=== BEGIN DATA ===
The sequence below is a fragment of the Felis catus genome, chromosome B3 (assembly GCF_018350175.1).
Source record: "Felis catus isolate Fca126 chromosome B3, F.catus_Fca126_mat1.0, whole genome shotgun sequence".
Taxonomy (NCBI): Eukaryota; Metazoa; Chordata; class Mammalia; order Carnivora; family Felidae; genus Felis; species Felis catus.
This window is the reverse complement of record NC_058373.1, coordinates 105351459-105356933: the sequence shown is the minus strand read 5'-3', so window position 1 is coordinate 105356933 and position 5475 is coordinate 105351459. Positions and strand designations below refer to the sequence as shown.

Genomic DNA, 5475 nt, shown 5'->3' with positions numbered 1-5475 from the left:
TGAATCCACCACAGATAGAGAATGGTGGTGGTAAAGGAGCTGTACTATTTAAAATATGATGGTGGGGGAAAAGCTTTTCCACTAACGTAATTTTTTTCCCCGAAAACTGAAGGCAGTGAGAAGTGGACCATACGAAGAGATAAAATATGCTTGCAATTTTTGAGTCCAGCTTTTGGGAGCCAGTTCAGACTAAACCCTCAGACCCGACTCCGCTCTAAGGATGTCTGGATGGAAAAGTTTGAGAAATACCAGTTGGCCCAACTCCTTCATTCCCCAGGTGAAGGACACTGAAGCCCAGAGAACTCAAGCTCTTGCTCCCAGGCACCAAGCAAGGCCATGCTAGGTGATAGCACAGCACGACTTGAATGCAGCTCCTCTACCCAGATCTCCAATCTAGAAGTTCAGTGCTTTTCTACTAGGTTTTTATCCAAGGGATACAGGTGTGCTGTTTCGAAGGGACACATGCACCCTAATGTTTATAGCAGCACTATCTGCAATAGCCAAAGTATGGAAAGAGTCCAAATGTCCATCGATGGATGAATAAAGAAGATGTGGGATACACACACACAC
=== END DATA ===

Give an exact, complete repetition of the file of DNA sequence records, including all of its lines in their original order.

The sequence below is a fragment of the Felis catus genome, chromosome B3 (assembly GCF_018350175.1).
Source record: "Felis catus isolate Fca126 chromosome B3, F.catus_Fca126_mat1.0, whole genome shotgun sequence".
Taxonomy (NCBI): Eukaryota; Metazoa; Chordata; class Mammalia; order Carnivora; family Felidae; genus Felis; species Felis catus.
This window is the reverse complement of record NC_058373.1, coordinates 105351459-105356933: the sequence shown is the minus strand read 5'-3', so window position 1 is coordinate 105356933 and position 5475 is coordinate 105351459. Positions and strand designations below refer to the sequence as shown.

Genomic DNA, 5475 nt, shown 5'->3' with positions numbered 1-5475 from the left:
TGAATCCACCACAGATAGAGAATGGTGGTGGTAAAGGAGCTGTACTATTTAAAATATGATGGTGGGGGAAAAGCTTTTCCACTAACGTAATTTTTTTCCCCGAAAACTGAAGGCAGTGAGAAGTGGACCATACGAAGAGATAAAATATGCTTGCAATTTTTGAGTCCAGCTTTTGGGAGCCAGTTCAGACTAAACCCTCAGACCCGACTCCGCTCTAAGGATGTCTGGATGGAAAAGTTTGAGAAATACCAGTTGGCCCAACTCCTTCATTCCCCAGGTGAAGGACACTGAAGCCCAGAGAACTCAAGCTCTTGCTCCCAGGCACCAAGCAAGGCCATGCTAGGTGATAGCACAGCACGACTTGAATGCAGCTCCTCTACCCAGATCTCCAATCTAGAAGTTCAGTGCTTTTCTACTAGGTTTTTATCCAAGGGATACAGGTGTGCTGTTTCGAAGGGACACATGCACCCTAATGTTTATAGCAGCACTATCTGCAATAGCCAAAGTATGGAAAGAGTCCAAATGTCCATCGATGGATGAATAAAGAAGATGTGGGATACACACACACAC